What’s your chain?

May 20, 2009

The other day, I was musing about the fact that, even though I hold a four-year degree in broadcast communications (from San Francisco State University‘s acclaimed Broadcast and Electronic Communication Arts department, no less), my technical skills are rudimentary, to be polite.

Okay, I’ll confess… I sleepwalked through my audio production classes. (Ask Professor John Barsotti if you think I’m kidding.)

Since getting into the VO field, I’ve been wishing that I’d paid more attention in those classes. Yes, they were a quarter of a century ago (egad!), and audio technology has changed immeasurably in that time. Still, I’m sure that the basic principles would be standing me in good stead now… if only I could remember them.

Wherever voice actors congregate, whether in meatspace or cyberspace, they love to talk tools. Microphones, preamps, digital audio interfaces, recording software — all are grist for the VO chat mill. Taken together, the various elements used to capture, preserve, and manipulate a vocal performance are called a recording chain. Thus, at the voice actors’ watering hole, the traditional pickup line, “What’s your sign?” gets transmogrified into, “What’s your chain?”

In case anyone’s interested, here’s my chain.

I own two microphones, mostly because they cost about the same, and at the time I was putting my setup together, I couldn’t decide which I preferred.

The mic I use most frequently is a Rode NT1-A, a steady, solid performer that’s quite flattering to my individual vocal characteristics. The NT1A adds a pleasant richness to the lower end of my range, and is my go-to mic for most copy when I’m using my natural voice or a close permutation thereof.

My second mic is a Studio Projects C1, another fine piece of equipment that emphasizes the brighter notes in my tessitura. I’ll often plug in the C1 when I’m working on character scripts, or copy where I’d like to have more youthful sparkle in my sound. The C1 is also the mic I use on the rare occasion when I record myself singing.

Since my home office doubles as my studio, and the space lacks acoustical treatment of any kind, I surround my mic with a RealTraps Portable Vocal Booth. It’s not exactly like being in a fully treated environment, but for my money, it’s the next best thing.

My preamp and digital audio interface are the same simple device: a cEntrance MicPort Pro. This phenomenal little gizmo shoulders triple duty in my chain. It (1) provides 48 volt phantom power to my mic of choice; (2) converts the microphone output into binary code so that my computer can understand and manage it, via a USB port; and (3) provides a headphone output for either monitoring (which I don’t use; I don’t like to wear my cans when I voice) or playback (which I do use). Most amazingly, the MicPort Pro handles all of these tasks in a sleek, compact unit the size of a cigar. It adds no discernable color to the recording — just serves up clean, accurate sound. And, it’s small and lightweight enough that I can toss it into my briefcase to record when I’m traveling. Everyone who records into a computer should own one of these.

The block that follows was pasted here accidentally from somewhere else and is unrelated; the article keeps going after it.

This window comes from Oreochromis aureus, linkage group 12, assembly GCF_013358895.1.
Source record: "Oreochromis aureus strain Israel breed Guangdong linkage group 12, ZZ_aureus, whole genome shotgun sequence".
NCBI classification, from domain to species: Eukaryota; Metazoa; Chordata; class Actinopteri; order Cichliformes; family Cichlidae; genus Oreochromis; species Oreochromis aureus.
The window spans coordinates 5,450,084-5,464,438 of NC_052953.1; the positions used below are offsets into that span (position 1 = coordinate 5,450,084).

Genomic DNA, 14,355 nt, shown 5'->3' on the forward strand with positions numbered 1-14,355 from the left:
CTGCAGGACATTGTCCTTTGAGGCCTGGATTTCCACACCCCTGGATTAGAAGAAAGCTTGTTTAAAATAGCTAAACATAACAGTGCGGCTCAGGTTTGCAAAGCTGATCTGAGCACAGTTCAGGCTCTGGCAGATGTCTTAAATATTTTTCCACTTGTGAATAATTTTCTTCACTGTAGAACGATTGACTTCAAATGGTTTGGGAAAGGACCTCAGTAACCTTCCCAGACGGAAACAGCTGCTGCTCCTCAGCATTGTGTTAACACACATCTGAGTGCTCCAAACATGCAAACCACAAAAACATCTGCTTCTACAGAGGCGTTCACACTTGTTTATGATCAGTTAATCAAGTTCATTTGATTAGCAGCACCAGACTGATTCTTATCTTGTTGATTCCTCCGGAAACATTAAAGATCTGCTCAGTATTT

I use the simplest and most basic recording software available: Audacity, available as a free download all over the ‘Net. So far, I haven’t needed anything more elaborate. One of these days, though, I’d like to upgrade to Adobe Audition, if only because that’s what the engineers at Voicetrax use, and I’d like to be able to understand what they’re doing when I’m in the booth.

As noted above, I don’t often wear headphones when I record. Doing so feels awkward and unnatural to me, and introduces an unnecessary stumbling block to my performing. Since I don’t own a set of studio monitors, however, I do use my cans (that’s tech talk for “headphones,” a vestige of my long-ago radio days) for playback and editing. Mine are Sennheiser HD 280 Professionals — comfortable, clear, and efficiently noise-dampening.

My notebook computer is a Dell Inspiron 9400, running the much-detested (at least, by me) Windows Vista. My aging eyes love its ginormous 19″ display.

That’s my chain. It’s inexpensive and simple, but it works for me — and that’s the bottom line.